Over the Fence Urban Farm

Cooperatively farming small patches of Earth in Columbus, OH


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Scenes from the field: 4.2.18

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The sun was shining and The Farmers Almanac Gardening by the Moon Calendar  said it was a good day for transplanting. We were lucky to have friends free to help us move some things around. Here are a few highlights.

A peak under some of our caterpillars. Clockwise from top right – spinach under frost blanket (planted 2/5), potatoes under low plastic tunnel (planted 2/22: Thanks for the inspiration, Milan!), and the view inside our high tunnel panted with various herbs and greens in January).

Homeschool on the farm today included measuring and recording air and soil temperature in 5 different growing situations (high tunnel, low tunnel w/plastic, low tunnel with frost blanket, glass-topped cold-frame, and no cover.)

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The girls potted some plants for our upcoming sale with partial proceeds going to Red Oak Community School.

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Then the moms broke our backs transplanting hundreds of onion, kale, beet, and spinach seedlings. Like I said, it was a very good day.

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Welcome to the 2016 Season!

In keeping with the unusually mild winter weather we enjoyed this year, overnight temperatures  are predicted to be above freezing for the foreseeable future.  That means it’s time to get the farm back in action. Here’s what it looked like yesterday morning. IMG_4994

The chickens have wrecked havoc on the beds all winter, scratching and kicking straw and soil every which way. Going into our third season it was time to remark our beds anyway – some had shrunk by a couple of feet on the ends – so the girls kind of did us a favor.

With help from die-hard CSA member Melissa, we got started measuring, moving and prepping the soil, and put a few trays of greens in the ground.IMG_4995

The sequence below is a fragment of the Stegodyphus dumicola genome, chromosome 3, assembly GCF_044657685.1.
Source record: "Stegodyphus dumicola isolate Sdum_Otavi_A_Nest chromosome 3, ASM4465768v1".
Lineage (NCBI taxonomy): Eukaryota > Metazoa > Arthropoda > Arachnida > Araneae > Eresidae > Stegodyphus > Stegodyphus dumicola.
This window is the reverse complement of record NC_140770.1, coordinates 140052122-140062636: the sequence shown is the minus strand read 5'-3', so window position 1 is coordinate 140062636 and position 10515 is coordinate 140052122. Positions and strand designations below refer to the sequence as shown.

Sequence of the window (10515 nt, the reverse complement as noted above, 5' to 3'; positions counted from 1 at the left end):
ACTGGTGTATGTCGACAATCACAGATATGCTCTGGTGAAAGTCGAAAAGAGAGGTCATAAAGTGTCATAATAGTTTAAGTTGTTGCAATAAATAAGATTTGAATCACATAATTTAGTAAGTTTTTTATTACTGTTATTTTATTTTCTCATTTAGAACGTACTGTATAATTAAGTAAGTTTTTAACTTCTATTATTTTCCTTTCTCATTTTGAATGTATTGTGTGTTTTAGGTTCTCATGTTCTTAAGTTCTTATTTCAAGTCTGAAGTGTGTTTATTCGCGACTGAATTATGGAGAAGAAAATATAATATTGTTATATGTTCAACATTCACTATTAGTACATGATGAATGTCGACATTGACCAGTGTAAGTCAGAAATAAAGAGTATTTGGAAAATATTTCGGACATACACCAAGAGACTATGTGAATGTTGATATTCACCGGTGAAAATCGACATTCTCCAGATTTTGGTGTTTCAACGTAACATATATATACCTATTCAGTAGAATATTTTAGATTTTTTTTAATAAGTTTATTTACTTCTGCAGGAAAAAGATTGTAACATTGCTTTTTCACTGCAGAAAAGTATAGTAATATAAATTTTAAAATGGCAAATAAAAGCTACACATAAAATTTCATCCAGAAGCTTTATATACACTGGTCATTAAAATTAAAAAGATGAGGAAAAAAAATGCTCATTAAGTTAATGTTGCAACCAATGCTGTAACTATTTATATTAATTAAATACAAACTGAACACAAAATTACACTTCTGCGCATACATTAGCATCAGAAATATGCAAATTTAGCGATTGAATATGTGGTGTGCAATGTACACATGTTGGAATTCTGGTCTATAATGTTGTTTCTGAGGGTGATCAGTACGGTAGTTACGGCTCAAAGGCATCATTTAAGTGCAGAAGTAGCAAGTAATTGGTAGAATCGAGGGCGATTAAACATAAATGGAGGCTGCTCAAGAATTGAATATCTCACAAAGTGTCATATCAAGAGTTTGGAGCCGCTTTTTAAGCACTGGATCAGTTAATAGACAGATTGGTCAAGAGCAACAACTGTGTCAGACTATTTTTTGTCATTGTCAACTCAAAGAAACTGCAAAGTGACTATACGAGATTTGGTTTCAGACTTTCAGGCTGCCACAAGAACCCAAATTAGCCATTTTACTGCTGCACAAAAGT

These babies were hardened off and ready to embrace the cool crisp air. (clockwise from top left- radicchio, lacinato kale, buttercrunch lettuce, rainbow chard, and romaine)

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Melissa pulled the plants from the trays…IMG_4991

…and I tucked them into their freshly (re)made beds.IMG_5010

Then we covered them with a frost blanket (sorry no photo), just in case Jack Frost comes back around this way.

Next week: The Return of Happy Hour on the Farm!


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Foraged & Sown

This afternoon we were blessed with what The Weather Channel app predicted would be “a steady soaking rain.” But before it started, I threw some flower seeds in the cold frame, transplanted some watercress seedlings, and visited with Kate from Foraged & Sown.

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Kate, with support from Thompson, foraging blackberry canes in the easement fenceline behind our place.

She helped us pull a few blackberry starts from along the fence line and the easement behind our yard. If you’ve ever been to Pacific Northwest, you know that blackberries can be really invasive. We started with one plant about 6 years ago and now we have at least a dozen. And then there are the volunteers. When their canes reach down to the ground, blackberries send out roots and produce new canes; which produce new plants. After a few years with little attention, our plants were reproducing faster than the bunnies living under our shed.

The canes we harvested this weekend will go in the berry beds Kate’s starting at her place this season. We’re so excited to hear a final count of how many shoots we gathered and to see what becomes of them in the space Kate is cultivating!

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Buckets of blackberries!

You can find Kate every weekend starting April 25th at the Clintonville Farmer’s Market. Be sure to stop by her booth to check out what she has for sale and pick her brain about edibles that may be hiding out in your backyard. Today we learned that this little weed is Hairy Bittercress. It’s edible and tastes an awful lot like broccoli.

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Weed no more! Hairy Bittercress.